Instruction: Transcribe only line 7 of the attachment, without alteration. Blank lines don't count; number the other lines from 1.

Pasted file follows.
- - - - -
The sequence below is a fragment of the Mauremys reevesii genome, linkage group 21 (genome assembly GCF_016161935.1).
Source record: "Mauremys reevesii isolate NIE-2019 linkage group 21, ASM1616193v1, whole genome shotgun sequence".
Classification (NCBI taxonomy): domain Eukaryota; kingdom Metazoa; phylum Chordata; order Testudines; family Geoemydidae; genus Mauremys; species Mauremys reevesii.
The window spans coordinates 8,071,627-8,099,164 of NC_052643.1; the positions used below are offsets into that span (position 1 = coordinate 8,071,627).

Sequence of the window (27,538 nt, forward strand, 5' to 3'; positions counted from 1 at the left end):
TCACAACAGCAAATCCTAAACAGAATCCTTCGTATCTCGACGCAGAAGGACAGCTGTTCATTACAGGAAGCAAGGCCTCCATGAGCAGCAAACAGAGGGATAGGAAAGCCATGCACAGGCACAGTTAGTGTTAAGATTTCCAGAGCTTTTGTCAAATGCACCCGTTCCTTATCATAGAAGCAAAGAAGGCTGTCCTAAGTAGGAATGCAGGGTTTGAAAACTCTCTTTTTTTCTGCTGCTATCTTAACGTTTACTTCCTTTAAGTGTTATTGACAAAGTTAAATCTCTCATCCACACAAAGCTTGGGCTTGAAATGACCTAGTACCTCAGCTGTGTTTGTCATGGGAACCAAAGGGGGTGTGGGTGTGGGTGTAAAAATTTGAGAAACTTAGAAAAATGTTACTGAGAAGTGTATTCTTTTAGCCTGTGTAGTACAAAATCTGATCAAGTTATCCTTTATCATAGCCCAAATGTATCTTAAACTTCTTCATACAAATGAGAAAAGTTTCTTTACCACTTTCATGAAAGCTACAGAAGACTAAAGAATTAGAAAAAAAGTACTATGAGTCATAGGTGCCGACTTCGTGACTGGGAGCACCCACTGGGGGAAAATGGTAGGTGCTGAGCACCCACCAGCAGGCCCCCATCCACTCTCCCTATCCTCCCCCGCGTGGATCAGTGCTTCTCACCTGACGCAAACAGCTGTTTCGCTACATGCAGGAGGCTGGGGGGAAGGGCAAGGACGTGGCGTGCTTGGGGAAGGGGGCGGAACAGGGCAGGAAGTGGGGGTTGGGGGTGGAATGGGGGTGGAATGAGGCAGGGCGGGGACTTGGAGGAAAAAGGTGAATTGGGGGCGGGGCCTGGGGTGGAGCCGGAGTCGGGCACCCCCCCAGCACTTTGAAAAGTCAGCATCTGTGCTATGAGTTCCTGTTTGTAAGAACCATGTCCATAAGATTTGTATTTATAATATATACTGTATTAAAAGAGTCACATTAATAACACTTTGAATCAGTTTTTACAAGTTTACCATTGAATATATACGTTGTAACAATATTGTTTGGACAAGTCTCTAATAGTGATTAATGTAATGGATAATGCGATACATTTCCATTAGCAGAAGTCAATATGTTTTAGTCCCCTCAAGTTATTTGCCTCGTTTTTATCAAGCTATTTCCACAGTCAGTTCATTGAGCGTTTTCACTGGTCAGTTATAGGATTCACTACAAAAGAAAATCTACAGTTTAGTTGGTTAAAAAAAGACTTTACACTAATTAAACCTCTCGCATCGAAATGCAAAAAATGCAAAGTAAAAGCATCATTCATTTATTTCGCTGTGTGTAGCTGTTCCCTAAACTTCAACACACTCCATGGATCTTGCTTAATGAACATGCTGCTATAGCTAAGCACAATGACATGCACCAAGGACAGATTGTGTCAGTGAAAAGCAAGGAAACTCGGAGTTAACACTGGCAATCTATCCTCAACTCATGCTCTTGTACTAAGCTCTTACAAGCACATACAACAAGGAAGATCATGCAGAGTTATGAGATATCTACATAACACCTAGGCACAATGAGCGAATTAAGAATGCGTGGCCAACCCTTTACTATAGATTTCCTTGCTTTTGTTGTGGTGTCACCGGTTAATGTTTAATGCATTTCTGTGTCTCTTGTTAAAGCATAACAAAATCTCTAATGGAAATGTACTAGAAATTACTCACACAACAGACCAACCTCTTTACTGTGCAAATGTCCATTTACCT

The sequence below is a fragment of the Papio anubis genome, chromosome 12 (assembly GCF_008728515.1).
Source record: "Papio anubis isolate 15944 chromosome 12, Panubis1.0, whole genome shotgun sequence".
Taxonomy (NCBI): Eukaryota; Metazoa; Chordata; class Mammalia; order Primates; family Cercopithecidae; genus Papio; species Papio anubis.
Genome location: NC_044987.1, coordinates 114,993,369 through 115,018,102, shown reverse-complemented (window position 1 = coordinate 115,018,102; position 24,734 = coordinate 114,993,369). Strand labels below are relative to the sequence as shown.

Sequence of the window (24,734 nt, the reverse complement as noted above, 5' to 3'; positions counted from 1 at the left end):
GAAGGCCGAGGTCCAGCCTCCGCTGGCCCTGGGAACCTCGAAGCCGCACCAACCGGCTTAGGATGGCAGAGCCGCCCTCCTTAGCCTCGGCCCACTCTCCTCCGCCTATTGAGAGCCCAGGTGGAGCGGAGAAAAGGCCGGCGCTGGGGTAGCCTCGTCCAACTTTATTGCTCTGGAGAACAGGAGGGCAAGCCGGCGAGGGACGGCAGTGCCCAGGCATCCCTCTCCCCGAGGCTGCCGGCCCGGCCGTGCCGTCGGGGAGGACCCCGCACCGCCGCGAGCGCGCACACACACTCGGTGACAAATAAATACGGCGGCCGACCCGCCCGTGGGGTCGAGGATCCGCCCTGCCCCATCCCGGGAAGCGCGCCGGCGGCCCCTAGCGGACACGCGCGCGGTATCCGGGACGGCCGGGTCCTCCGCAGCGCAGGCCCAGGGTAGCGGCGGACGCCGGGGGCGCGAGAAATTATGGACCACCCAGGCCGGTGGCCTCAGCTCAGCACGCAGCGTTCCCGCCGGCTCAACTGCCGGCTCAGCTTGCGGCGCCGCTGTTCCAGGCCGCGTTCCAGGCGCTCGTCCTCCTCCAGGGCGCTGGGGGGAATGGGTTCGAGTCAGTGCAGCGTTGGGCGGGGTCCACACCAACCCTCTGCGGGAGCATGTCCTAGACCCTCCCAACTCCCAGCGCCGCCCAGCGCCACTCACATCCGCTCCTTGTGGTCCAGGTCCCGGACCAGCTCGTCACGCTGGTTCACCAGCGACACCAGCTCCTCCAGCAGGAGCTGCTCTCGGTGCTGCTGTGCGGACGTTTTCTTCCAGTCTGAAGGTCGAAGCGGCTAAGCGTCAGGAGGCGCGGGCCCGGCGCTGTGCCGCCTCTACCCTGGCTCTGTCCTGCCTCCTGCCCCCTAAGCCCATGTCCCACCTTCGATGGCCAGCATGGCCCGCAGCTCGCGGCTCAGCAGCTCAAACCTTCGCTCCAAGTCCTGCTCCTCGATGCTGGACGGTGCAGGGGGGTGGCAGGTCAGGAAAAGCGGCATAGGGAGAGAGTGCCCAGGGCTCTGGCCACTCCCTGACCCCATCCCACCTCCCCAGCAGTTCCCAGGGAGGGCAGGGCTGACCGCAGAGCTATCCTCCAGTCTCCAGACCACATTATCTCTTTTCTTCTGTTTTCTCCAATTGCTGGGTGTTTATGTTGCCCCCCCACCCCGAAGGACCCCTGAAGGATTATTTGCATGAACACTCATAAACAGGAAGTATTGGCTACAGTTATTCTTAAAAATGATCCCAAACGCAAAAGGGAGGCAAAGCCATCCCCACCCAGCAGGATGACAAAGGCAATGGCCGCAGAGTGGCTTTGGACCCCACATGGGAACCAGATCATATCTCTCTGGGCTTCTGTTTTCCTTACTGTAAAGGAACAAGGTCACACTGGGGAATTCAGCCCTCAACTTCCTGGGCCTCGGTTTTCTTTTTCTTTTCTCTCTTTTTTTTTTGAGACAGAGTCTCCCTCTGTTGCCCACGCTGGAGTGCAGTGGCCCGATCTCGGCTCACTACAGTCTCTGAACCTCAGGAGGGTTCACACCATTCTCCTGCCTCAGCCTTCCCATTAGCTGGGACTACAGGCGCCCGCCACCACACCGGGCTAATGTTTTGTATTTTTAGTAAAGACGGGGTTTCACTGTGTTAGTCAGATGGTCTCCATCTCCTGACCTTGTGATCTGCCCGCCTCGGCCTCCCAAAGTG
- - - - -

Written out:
The sequence below is a fragment of the Papio anubis genome, chromosome 12 (assembly GCF_008728515.1).